He uses the sorts of words I’ve waited all my life to hear spoken aloud- words I barely know how to pronounce because the only time I’ve ever encountered them has been in books. I had no idea that ‘reprobate’ curled that way, or that ‘disillusion’ sounded so small to begin with and then so big at the end. Though, granted, part of that might be down to the way he talks. His tongue practically makes love to each syllable. I feel like his sentence should smoke a cigarette, directly after the full stop.
This passage pays gorgeous tribute to those of us who learned words by reading them first, long before we ever heard what they sounded like. It also contains a perfect example of Molly’s efforts to grant physicality to everything around her, as she imagines Cyrian’s sentence smoking a cigarette in an embodied, deeply eroticized metaphor. What interests me the most here, though, is not so much the metaphorical specificity as the moments of vagueness in the passage. Molly tells us that reprobate curls “like that” and that disillusion sounds “so small” and then “so big” without indicating the scale or scope of her measurement. I don’t think this is an oversight or a failure of specificity (just a moment ago, Molly was able to tell us Cyrian’s laugh could shout at the PM in the House of Lords). Rather, these words hold a place within the text for sentiments and experiences that inevitably escape the written word.
Even when Molly gets more specific about Cyrian’s voice, later on, she does so in a way that remains evocative yet – curiously – just a bit inaccessible to the reader. Of his pronunciation of the word “reprobate,” Molly tells Cyrian “You turned the letter R into Beethoven’s Fifth Symphony. People will probably be playing that letter O at funerals.” This comparison is beautiful, but it’s also noticeably hyperbolic: so much so that it precludes concrete comparison. Even if readers say the word “reprobate” out loud, we are unlikely to actually hear the symphony that Molly hears. This heightened, exaggerated comparison reinforces, as a reading experience, the point that Molly is trying to make about her connection to Cyrian: it’s powerful because it cannot be encoded into the printed texts she’s used to consuming. Cyrian’s words escape familiar physical forms and rely on presence: a body in proximity to another.
At its most elemental level, this passage offers a new way to think about words and physicality, which in and of itself is valuable (and beautifully rendered in the text). But I also think that there’s important resonance here for Molly and Cyrian’s character arcs in the rest of the book. Sweet Agony is an erotic romance, between a woman who craves the comfort of physical connection and a man who needs to develop trust before he is comfortable being seen or touched. This aspect of the relationship is negotiated through discovery of what kinds of bodily contact they do – and do not – have with each other. On that interpretative level, Cyrian sets most of the boundaries and defines the limits of their physical relationship, while Molly provides the understanding he needs to do so. As such, Cyrian appears to go through the more active change of the two protagonists. We see him move from fearing Molly’s proximity, to feeling safe enough to admit his desire for her touch. While it’s a rewarding and emotionally moving storyline, it also appears a bit unidirectional, if the parameters of “comfort with physical contact” are the primary consideration.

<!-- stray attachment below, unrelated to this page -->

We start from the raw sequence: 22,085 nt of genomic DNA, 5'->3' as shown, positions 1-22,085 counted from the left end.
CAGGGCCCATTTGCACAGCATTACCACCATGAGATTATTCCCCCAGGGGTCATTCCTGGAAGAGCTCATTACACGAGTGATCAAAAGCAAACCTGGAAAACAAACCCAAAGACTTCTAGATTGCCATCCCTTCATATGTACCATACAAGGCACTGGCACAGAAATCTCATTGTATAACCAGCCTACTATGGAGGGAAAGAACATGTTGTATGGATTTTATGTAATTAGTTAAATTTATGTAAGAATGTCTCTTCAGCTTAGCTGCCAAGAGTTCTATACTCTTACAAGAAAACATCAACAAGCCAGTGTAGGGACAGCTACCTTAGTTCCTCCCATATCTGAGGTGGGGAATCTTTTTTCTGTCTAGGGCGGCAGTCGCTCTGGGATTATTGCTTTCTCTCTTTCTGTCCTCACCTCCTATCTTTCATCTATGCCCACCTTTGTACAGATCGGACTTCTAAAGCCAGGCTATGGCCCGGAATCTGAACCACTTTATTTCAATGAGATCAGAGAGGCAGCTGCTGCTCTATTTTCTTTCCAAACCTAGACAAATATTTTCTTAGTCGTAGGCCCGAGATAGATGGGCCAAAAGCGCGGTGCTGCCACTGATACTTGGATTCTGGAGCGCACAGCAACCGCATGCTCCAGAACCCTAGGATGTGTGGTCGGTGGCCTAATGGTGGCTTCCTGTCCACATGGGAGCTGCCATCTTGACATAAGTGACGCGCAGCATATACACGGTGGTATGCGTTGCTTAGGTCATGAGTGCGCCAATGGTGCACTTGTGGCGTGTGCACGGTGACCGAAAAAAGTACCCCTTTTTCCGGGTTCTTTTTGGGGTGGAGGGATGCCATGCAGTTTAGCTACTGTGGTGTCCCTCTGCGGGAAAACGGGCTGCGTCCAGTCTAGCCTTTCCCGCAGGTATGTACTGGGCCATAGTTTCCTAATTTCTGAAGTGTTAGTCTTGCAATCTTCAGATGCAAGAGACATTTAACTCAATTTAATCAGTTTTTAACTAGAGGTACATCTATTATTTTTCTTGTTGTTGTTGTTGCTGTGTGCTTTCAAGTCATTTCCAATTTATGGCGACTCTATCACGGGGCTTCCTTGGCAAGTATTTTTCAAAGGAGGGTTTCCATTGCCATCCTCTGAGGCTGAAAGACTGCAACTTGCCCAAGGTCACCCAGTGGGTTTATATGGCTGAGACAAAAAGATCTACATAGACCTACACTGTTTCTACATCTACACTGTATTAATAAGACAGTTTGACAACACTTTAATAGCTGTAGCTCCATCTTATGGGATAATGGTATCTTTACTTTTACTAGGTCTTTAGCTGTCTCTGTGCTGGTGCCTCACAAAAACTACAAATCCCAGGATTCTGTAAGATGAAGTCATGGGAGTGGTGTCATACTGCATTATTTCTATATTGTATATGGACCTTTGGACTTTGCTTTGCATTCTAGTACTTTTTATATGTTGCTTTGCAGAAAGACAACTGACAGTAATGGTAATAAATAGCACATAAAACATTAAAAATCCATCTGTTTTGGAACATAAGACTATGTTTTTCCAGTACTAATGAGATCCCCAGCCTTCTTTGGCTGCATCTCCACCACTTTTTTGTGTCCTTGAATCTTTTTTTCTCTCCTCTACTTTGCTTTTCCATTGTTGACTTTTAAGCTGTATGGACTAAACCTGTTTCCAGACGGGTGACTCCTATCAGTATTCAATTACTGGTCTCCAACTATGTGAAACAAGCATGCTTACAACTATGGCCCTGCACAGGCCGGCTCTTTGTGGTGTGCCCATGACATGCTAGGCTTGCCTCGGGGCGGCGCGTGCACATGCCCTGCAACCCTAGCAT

I think it’s worth watching the text, though, for Molly’s own evolution away from her insecurities. This evolution is perhaps a bit more subtle, because it happens through her relationship to words rather than to touch. Just as Cyrian takes tentative steps to allow closer and closer physical proximity, Molly also becomes more and more comfortable experiencing words in their embodied form: a change which is aided by Cyrian’s careful understanding. In the early days of their relationship, Cyrian communicates with Molly mostly through letters, and readers can see her joy and her comfort in the physical word-forms familiar to her from reading books: the “fancy swirling script” and “beautiful envelopes and little cream cards” with wax and a seal. Slowly but surely, though, she takes steps towards Cyrian as he leaves her books to read, and then reads reads books to her aloud, before finally she is able to hear him voice fantasies that they can share. All of this renders their relationship a negotiation of partners, and Cyrian does equal narrative work to help Molly move towards the kind of embodied words she was denied all her life.
Taking into account both the physical and the verbal, Sweet Agony much more clearly becomes a book where the characters meet each other halfway, and where words are just as erotic, and just as important, as touch. The early passages around Molly and Cyrian’s meeting draw the readers eye there, and attune their ears, and make the rest of the reading experience all the richer.